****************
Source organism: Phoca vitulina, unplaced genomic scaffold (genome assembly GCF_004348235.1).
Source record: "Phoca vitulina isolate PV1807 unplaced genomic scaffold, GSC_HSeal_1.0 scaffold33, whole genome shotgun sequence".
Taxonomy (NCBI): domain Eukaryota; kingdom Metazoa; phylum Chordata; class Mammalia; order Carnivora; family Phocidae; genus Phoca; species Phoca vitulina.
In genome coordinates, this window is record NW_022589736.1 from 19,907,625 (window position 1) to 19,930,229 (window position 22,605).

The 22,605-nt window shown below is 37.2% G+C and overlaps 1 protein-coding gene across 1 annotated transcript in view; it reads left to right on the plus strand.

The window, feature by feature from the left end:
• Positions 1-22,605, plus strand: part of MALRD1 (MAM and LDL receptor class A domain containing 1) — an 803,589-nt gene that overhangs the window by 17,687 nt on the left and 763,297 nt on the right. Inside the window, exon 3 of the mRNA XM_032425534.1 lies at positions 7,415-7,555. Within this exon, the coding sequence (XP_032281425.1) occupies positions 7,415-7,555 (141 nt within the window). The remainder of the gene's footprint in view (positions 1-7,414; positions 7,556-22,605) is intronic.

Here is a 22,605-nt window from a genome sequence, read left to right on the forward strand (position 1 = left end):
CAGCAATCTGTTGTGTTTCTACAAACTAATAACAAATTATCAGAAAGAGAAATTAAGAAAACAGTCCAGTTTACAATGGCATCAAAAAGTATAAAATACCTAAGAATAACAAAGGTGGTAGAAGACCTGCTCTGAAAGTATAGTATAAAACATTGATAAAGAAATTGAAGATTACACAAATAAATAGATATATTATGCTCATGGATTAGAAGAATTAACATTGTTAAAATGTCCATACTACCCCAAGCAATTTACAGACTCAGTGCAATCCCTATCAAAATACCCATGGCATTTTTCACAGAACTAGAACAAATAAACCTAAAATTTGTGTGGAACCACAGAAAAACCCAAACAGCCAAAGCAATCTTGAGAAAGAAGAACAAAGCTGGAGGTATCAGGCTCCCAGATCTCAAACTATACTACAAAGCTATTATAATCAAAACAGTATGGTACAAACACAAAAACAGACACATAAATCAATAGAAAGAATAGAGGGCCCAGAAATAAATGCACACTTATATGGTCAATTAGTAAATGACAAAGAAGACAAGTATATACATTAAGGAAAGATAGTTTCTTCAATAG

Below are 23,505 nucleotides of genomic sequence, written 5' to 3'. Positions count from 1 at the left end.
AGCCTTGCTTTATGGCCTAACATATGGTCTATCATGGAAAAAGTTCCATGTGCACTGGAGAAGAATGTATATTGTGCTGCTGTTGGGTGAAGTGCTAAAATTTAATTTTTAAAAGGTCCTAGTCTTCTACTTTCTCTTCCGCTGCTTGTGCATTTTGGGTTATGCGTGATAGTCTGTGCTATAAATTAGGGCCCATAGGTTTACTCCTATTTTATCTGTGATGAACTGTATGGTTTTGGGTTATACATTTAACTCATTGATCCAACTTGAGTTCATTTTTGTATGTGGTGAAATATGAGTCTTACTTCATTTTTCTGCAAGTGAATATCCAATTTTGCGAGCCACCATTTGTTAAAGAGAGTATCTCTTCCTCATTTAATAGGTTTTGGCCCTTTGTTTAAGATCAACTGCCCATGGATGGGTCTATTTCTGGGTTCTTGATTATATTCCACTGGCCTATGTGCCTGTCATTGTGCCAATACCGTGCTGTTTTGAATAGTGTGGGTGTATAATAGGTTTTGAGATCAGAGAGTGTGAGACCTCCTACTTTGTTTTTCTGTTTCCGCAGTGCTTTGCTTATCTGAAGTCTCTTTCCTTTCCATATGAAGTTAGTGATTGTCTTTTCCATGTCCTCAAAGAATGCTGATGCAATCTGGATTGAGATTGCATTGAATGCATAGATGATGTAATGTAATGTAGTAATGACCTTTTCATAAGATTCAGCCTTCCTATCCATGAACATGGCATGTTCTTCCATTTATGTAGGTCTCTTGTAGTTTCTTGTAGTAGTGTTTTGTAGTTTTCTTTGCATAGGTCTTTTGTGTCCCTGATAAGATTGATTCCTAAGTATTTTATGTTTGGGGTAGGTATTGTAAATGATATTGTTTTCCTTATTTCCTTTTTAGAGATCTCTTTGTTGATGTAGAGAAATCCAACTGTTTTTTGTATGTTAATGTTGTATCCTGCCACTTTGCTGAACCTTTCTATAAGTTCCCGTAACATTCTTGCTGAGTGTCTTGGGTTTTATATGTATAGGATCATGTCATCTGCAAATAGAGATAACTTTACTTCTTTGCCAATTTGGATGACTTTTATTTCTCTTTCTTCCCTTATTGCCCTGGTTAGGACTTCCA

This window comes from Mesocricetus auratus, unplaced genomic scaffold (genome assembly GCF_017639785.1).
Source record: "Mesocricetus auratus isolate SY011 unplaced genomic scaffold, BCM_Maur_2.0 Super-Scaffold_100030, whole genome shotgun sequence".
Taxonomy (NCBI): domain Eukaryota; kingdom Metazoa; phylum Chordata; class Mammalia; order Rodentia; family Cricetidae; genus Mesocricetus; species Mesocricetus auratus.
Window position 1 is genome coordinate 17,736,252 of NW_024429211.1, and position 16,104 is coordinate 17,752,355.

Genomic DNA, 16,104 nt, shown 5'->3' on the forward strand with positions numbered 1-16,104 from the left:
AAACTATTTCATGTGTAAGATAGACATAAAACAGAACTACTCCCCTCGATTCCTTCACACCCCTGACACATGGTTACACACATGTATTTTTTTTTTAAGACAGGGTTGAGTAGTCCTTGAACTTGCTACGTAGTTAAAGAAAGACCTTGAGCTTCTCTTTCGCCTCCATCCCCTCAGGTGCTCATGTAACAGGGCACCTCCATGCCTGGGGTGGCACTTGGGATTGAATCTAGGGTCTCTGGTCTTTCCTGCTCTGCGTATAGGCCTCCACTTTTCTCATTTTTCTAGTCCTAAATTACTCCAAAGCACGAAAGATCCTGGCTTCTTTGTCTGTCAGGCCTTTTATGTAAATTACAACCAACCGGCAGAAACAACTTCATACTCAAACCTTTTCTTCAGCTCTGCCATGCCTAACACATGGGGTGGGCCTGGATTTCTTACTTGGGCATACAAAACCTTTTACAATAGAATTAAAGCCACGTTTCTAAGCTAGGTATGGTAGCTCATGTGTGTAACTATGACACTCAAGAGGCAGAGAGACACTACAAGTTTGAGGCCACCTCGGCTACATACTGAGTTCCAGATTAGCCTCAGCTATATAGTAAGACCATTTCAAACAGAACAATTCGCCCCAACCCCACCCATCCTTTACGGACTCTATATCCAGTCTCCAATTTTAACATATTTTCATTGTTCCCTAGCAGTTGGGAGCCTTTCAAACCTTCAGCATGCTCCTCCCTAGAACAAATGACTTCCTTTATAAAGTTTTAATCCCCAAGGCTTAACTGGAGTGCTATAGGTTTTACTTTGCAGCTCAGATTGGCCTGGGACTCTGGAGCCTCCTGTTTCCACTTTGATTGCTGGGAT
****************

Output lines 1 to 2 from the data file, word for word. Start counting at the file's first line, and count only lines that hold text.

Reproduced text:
Source organism: Phoca vitulina, unplaced genomic scaffold (genome assembly GCF_004348235.1).
Source record: "Phoca vitulina isolate PV1807 unplaced genomic scaffold, GSC_HSeal_1.0 scaffold33, whole genome shotgun sequence".